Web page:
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Year : 2017  |  Volume : 1  |  Issue : 4  |  Page : 221-227

Dysbiosis of gut microbiota contributes to chronic stress in endometriosis patients via activating inflammatory pathway

1 Department of Obstetrics and Gynecology, Shanghai Medical School, Fudan University, Shanghai 200032, China
2 Department of Obstetrics and Gynecology, Shanghai Medical School, Fudan University; Department of Integrated Traditional Chinese and Western Medicine, Obstetrics and Gynecology Hospital, Fudan University; Shanghai Key Laboratory of Female Reproductive Endocrine Related Diseases, Shanghai 200011, China

Correspondence Address:
Yu Kang
Department of Obstetrics and Gynecology, Shanghai Medical School, Fudan University, No. 419 Fangxie Road, Shanghai 200011
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Source of Support: None, Conflict of Interest: None

DOI: 10.4103/2096-2924.224916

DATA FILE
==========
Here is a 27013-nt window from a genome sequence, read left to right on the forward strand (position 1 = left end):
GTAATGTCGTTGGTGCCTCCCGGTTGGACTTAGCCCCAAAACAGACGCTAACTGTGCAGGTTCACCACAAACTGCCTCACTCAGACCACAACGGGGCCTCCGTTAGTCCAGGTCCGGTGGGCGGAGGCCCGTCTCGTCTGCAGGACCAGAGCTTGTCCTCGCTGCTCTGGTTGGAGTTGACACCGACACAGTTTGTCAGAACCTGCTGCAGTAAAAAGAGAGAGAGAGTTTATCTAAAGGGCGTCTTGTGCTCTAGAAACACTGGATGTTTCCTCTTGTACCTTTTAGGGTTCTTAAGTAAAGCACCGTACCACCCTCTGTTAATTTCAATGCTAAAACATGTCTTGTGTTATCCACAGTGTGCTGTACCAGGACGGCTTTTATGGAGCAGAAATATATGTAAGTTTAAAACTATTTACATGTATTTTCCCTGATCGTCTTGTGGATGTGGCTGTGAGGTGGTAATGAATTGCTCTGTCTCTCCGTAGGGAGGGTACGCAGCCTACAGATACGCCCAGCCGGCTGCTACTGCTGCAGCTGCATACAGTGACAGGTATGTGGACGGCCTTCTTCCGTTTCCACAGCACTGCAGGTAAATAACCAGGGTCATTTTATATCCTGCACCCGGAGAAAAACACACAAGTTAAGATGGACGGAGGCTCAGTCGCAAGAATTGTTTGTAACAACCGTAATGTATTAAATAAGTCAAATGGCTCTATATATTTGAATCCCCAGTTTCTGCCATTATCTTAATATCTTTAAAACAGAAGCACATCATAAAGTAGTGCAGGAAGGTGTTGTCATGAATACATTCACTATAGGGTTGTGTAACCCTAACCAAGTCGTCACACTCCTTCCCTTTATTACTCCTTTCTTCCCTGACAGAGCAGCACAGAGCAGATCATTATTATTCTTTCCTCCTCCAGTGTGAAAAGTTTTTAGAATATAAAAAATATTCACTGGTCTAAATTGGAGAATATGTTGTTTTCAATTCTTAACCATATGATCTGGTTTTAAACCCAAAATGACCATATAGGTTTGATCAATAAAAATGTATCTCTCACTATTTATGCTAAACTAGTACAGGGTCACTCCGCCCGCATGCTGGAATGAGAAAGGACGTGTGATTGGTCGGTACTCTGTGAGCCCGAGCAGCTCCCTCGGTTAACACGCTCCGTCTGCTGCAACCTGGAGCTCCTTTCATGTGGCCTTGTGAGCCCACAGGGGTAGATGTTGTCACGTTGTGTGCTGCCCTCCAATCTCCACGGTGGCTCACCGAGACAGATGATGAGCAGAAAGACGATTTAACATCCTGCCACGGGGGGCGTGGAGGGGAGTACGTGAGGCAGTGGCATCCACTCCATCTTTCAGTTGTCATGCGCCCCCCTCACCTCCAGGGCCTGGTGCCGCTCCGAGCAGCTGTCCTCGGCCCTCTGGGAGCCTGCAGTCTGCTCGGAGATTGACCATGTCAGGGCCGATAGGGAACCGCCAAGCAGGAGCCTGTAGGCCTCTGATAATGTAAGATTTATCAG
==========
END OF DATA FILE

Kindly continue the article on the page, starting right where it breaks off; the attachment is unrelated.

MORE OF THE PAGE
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Background: Gut microbiota can interact with the central nervous system through the gut–brain axis, thus affecting the host's chronic stress level, such as anxiety and depression. Current researches show that patients with endometriosis often have a high level of chronic stress, which will in turn aggravate endometriosis by activating the β-adrenergic signaling pathway. Therefore, we wondered whether the gut microbiota associates with the chronic stress level in endometriosis patients, which may provide new insights on how to improve treatment. Methods: We grouped the endometriosis patients into the chronic stress group and the control group with questionnaires such as generalized anxiety disorder-7 and patient health questionnaire-9 and collected patients' fecal specimens and tissue specimens. Gut microbiota compositions were analyzed by the 16SrRNA gene sequencing-based method, and immunohistochemistry was performed to detect the activation of inflammatory pathways in endometriosis tissues. Results: We found that in patients with endometriosis, the dysbiosis of gut microbiota was associated with their stress levels. Furthermore, the levels of Paraprevotella, Odoribacter, Veillonella, and Ruminococcus were significantly reduced in chronic stressed endometriosis patients, suggestive of a disease-specific change of gut microbiota at the genus level. Compared to the healthy women, the expression levels of inflammatory cytokines, nuclear factor-κB p65, and cyclooxygenase-2 increased in the chronic stressed endometriosis patients, indicating that the dysbiosis of gut microbiota may activate the inflammatory pathway of gut–brain axis. Conclusions: We hypothesized that these new disease-specific changes of gut microbiota in chronic stressed patients with endometriosis may be a new examination target of chronic stress level. These changes may also provide new insights for psychological intervention, thus reducing the stress level and improving the prognosis of endometriosis patients.

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